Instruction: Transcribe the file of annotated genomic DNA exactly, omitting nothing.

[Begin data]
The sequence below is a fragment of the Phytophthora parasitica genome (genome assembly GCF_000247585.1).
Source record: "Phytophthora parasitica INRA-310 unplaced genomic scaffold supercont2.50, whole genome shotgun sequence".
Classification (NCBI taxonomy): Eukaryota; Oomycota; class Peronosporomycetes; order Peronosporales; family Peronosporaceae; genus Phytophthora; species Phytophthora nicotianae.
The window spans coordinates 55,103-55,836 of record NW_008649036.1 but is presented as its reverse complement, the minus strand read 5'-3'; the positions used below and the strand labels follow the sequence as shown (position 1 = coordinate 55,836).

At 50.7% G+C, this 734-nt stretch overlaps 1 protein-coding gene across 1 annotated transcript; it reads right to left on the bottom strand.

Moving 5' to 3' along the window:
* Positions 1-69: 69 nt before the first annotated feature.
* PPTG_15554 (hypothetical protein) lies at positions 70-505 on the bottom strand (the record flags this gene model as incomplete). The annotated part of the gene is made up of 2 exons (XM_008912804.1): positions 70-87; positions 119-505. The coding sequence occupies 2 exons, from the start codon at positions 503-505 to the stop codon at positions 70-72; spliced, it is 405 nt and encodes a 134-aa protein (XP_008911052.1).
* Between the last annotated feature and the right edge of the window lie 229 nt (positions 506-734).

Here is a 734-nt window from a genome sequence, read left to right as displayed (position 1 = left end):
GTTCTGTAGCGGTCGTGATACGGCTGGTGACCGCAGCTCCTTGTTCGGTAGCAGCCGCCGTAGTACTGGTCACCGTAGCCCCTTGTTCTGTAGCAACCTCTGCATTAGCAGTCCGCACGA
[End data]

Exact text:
The sequence below is a fragment of the Phytophthora parasitica genome (genome assembly GCF_000247585.1).
Source record: "Phytophthora parasitica INRA-310 unplaced genomic scaffold supercont2.50, whole genome shotgun sequence".
Classification (NCBI taxonomy): Eukaryota; Oomycota; class Peronosporomycetes; order Peronosporales; family Peronosporaceae; genus Phytophthora; species Phytophthora nicotianae.
The window spans coordinates 55,103-55,836 of record NW_008649036.1 but is presented as its reverse complement, the minus strand read 5'-3'; the positions used below and the strand labels follow the sequence as shown (position 1 = coordinate 55,836).

At 50.7% G+C, this 734-nt stretch overlaps 1 protein-coding gene across 1 annotated transcript; it reads right to left on the bottom strand.

Moving 5' to 3' along the window:
* Positions 1-69: 69 nt before the first annotated feature.
* PPTG_15554 (hypothetical protein) lies at positions 70-505 on the bottom strand (the record flags this gene model as incomplete). The annotated part of the gene is made up of 2 exons (XM_008912804.1): positions 70-87; positions 119-505. The coding sequence occupies 2 exons, from the start codon at positions 503-505 to the stop codon at positions 70-72; spliced, it is 405 nt and encodes a 134-aa protein (XP_008911052.1).
* Between the last annotated feature and the right edge of the window lie 229 nt (positions 506-734).

Here is a 734-nt window from a genome sequence, read left to right as displayed (position 1 = left end):
GTTCTGTAGCGGTCGTGATACGGCTGGTGACCGCAGCTCCTTGTTCGGTAGCAGCCGCCGTAGTACTGGTCACCGTAGCCCCTTGTTCTGTAGCAACCTCTGCATTAGCAGTCCGCACGA